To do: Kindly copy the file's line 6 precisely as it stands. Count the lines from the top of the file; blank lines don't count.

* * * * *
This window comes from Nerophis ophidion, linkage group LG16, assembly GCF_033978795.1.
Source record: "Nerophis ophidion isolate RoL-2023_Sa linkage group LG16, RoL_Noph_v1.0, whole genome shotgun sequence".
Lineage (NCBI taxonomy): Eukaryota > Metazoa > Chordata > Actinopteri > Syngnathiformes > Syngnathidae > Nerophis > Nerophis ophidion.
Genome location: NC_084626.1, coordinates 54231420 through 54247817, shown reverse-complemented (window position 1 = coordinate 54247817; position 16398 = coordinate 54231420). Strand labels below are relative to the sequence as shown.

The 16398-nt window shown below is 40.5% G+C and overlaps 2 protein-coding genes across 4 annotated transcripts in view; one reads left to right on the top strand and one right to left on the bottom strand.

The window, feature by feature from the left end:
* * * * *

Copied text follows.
The window, feature by feature from the left end: